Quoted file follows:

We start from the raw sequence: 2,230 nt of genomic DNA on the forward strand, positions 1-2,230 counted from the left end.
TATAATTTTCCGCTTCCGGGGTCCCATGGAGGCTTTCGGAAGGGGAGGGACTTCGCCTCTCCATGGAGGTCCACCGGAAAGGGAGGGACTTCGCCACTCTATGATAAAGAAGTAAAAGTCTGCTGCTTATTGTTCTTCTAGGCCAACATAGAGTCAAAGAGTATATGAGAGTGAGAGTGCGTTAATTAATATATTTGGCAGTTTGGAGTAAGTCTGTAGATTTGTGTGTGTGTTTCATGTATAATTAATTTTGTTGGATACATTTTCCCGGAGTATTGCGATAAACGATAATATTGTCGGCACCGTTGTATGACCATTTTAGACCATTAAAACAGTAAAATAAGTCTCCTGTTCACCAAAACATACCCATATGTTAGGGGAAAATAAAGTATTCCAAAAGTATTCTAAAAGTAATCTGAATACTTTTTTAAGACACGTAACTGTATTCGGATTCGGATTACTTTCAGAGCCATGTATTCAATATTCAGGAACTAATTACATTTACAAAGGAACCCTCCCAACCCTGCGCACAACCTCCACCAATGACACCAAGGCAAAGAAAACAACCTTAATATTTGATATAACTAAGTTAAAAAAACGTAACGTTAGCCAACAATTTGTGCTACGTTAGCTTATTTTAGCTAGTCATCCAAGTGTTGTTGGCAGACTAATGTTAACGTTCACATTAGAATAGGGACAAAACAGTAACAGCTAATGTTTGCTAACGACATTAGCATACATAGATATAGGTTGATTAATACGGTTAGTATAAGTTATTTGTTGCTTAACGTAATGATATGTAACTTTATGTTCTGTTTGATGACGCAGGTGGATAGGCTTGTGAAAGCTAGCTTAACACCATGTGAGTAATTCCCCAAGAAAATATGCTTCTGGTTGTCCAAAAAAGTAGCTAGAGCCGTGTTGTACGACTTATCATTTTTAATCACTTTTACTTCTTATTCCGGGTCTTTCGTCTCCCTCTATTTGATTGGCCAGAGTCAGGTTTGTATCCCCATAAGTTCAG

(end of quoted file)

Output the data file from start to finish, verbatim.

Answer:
We start from the raw sequence: 2,230 nt of genomic DNA on the forward strand, positions 1-2,230 counted from the left end.
TATAATTTTCCGCTTCCGGGGTCCCATGGAGGCTTTCGGAAGGGGAGGGACTTCGCCTCTCCATGGAGGTCCACCGGAAAGGGAGGGACTTCGCCACTCTATGATAAAGAAGTAAAAGTCTGCTGCTTATTGTTCTTCTAGGCCAACATAGAGTCAAAGAGTATATGAGAGTGAGAGTGCGTTAATTAATATATTTGGCAGTTTGGAGTAAGTCTGTAGATTTGTGTGTGTGTTTCATGTATAATTAATTTTGTTGGATACATTTTCCCGGAGTATTGCGATAAACGATAATATTGTCGGCACCGTTGTATGACCATTTTAGACCATTAAAACAGTAAAATAAGTCTCCTGTTCACCAAAACATACCCATATGTTAGGGGAAAATAAAGTATTCCAAAAGTATTCTAAAAGTAATCTGAATACTTTTTTAAGACACGTAACTGTATTCGGATTCGGATTACTTTCAGAGCCATGTATTCAATATTCAGGAACTAATTACATTTACAAAGGAACCCTCCCAACCCTGCGCACAACCTCCACCAATGACACCAAGGCAAAGAAAACAACCTTAATATTTGATATAACTAAGTTAAAAAAACGTAACGTTAGCCAACAATTTGTGCTACGTTAGCTTATTTTAGCTAGTCATCCAAGTGTTGTTGGCAGACTAATGTTAACGTTCACATTAGAATAGGGACAAAACAGTAACAGCTAATGTTTGCTAACGACATTAGCATACATAGATATAGGTTGATTAATACGGTTAGTATAAGTTATTTGTTGCTTAACGTAATGATATGTAACTTTATGTTCTGTTTGATGACGCAGGTGGATAGGCTTGTGAAAGCTAGCTTAACACCATGTGAGTAATTCCCCAAGAAAATATGCTTCTGGTTGTCCAAAAAAGTAGCTAGAGCCGTGTTGTACGACTTATCATTTTTAATCACTTTTACTTCTTATTCCGGGTCTTTCGTCTCCCTCTATTTGATTGGCCAGAGTCAGGTTTGTATCCCCATAAGTTCAG